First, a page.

Notes on a Git Lifecycle
Here are examples of common activities you'll undertake using Git as you work. You might decide on a Git architecture and policy like this one: illustrated here.
For how to administrate Git, please see Git Administration, including panic attacks!
For peculiarities in using Git with Eclipse, see here.
Just a note...
You see git add . here and there (not a lot if at all in my stuff, just "out there"). First, be careful with that because '.' means to add everything in the current working directory and down below into the staging list (what you see when you type git status). You do not want to stage paths like build/classes, poop.txt and other temporary junk sitting around in your filesystem, etc.
Second, don't extend that to git commit ., which doesn't do anything too useful in my mind. git commit takes everything that's been staged and commit's it to the repository. Don't think of commit as having anything to do with the filesystem. It only commits what's been staged.
These are what we think are best-practice ways of using Git. This list is more or less in the same order you'd want to use the commands. Start by cloning the principal project, create your own branch thereof, update your branch with all the latest, then save your work (branch) up on the server.
There are important, omnipresent notions in using Git. Terminology appears less than fixed.
The branch you choose in Git will be the focus, or "HEAD", of anything you do per-process (per console). For example, commits always go on HEAD. If you set HEAD to one project branch, all subsequent Git commands will work relative to it. In general, it is not a good idea on a routine basis to be constantly moving HEAD. Focus on your private Git branch and only juggle HEAD when you are merging down from or up to another. At the end of your merging process, reset HEAD to your private branch before continuing to make source-code changes, add files to staging or commit them. The Git HEAD is set using the git checkout command. To see what the current branch you're focussing on is, use git branch with no argument and look for the asterisk.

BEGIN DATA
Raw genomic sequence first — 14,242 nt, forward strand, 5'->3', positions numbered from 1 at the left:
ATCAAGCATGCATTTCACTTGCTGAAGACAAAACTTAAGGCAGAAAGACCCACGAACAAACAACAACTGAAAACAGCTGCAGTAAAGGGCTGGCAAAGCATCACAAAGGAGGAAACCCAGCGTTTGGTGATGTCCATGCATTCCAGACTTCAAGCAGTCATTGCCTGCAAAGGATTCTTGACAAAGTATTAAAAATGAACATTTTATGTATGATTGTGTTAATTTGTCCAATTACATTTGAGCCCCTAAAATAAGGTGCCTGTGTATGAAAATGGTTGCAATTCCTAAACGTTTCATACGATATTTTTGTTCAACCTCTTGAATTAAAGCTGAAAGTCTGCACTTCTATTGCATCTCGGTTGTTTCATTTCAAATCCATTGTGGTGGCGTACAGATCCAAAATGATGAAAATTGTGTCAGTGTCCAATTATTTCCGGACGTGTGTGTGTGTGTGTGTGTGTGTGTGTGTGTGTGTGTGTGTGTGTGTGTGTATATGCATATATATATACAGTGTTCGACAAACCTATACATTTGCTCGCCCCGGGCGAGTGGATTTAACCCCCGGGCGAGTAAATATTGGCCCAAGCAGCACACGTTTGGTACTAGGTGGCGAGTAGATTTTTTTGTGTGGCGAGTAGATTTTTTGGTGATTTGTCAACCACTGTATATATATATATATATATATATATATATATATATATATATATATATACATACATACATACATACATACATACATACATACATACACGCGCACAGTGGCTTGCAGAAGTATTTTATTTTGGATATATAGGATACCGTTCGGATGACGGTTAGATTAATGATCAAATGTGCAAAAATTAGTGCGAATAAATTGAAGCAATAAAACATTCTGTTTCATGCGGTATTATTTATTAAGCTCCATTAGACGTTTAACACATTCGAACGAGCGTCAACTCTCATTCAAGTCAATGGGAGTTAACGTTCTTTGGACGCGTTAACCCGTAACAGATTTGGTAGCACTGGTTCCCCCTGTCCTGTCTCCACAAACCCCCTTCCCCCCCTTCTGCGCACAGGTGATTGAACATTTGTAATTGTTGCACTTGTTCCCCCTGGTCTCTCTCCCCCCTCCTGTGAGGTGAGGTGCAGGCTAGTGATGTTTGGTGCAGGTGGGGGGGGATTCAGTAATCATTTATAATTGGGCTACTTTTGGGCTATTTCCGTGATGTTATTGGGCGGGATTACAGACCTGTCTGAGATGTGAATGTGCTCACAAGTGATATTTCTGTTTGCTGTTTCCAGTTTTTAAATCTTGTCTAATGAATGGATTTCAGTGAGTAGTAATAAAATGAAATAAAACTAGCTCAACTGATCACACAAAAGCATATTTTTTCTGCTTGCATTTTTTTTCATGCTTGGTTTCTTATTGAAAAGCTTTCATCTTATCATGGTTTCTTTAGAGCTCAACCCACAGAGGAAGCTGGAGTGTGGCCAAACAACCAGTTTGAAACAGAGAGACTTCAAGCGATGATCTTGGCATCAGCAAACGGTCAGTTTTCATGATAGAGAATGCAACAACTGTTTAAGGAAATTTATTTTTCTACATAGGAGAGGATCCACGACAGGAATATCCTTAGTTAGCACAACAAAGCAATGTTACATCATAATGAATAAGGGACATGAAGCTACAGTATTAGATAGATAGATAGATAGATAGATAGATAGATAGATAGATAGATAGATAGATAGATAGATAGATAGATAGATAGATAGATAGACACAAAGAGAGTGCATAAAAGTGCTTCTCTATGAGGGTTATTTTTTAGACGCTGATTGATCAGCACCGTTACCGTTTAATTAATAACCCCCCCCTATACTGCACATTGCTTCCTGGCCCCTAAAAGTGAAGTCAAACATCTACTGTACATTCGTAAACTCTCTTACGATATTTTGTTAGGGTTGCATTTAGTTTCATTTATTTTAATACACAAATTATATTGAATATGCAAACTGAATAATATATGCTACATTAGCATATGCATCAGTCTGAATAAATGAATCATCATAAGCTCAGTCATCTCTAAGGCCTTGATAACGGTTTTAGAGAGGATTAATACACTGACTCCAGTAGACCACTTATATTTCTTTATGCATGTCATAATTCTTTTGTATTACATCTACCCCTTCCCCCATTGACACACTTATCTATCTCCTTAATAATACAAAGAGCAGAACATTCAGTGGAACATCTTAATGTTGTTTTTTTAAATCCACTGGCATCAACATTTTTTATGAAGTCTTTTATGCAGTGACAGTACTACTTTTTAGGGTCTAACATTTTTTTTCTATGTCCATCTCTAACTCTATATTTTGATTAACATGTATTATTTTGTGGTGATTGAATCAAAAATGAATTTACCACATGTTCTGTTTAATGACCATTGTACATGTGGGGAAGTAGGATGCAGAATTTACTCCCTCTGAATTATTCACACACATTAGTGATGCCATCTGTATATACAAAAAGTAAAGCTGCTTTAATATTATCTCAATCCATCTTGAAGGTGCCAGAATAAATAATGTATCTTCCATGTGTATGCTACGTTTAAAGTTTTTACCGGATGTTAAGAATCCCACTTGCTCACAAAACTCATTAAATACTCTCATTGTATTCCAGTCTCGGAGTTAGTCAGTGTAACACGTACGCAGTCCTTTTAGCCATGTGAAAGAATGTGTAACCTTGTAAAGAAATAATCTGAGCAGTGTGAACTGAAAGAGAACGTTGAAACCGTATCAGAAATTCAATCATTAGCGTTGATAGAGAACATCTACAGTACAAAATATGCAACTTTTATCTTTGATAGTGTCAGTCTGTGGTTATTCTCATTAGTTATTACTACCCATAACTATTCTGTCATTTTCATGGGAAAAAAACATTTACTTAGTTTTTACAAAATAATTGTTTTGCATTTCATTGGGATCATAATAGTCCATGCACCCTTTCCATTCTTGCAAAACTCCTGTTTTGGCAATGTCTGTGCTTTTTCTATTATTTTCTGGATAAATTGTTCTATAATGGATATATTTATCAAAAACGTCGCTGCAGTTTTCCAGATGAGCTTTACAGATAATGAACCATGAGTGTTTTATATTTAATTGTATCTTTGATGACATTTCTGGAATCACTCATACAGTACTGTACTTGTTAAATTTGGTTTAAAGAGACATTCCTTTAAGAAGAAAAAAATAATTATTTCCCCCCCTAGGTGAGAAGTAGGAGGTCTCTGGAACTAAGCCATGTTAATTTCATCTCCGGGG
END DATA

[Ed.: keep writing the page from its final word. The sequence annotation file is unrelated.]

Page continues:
You'll see "HEAD" used in Git documentation as well as the output from the very helpful git status
Staging is an implicit changelist of files that are eligible (and likely) to be committed to the branch of focus. This is accomplished using the Git commands git add and git commit To unstage a file you've added (but not yet committed), use one of these:
$ git reset $ git checkout --
(For more on this, see Undoing in Git - Reset, Checkout and Revert.)
One potential source of headache in Git is how merging works. This is explained in Basic Branching and Merging, but the template below may go a long way to elucidating your confusion when you issue the command:
$ git merge [from] <branch> [into HEAD]
You work in a branch in Git. Every operation is relative to some branch (usually one, but some operations can be between two branches). One scheme for organizing your work between branches is illustrated here.
Also simply called "remotes", remote repositories are ones that live remote from your development host. The most obvious one is called origin. The (remote) repository is not the same thing as the branch inside it. Therefore, origin is not the same thing as master. See Working with Remotes.
Also called a “cloned repository” or “local repository”. This is the copy of origin you make locally to work on via a chosen branch.
This file is crucial to your Git activities unless you're careful about making assumption when you add, remove or otherwise make changes to large numbers of files in your subdirectories. To shelter any file or subdirectory from being tracked by Git, create this file at the root of your project and place these files and subdirectories on separate lines.
Here's some stuff that I need to put somewhere or throw away; (how I got rid of the .settings subdirectory without deleting it from the filesystem).
$ git rm -r --cached .settings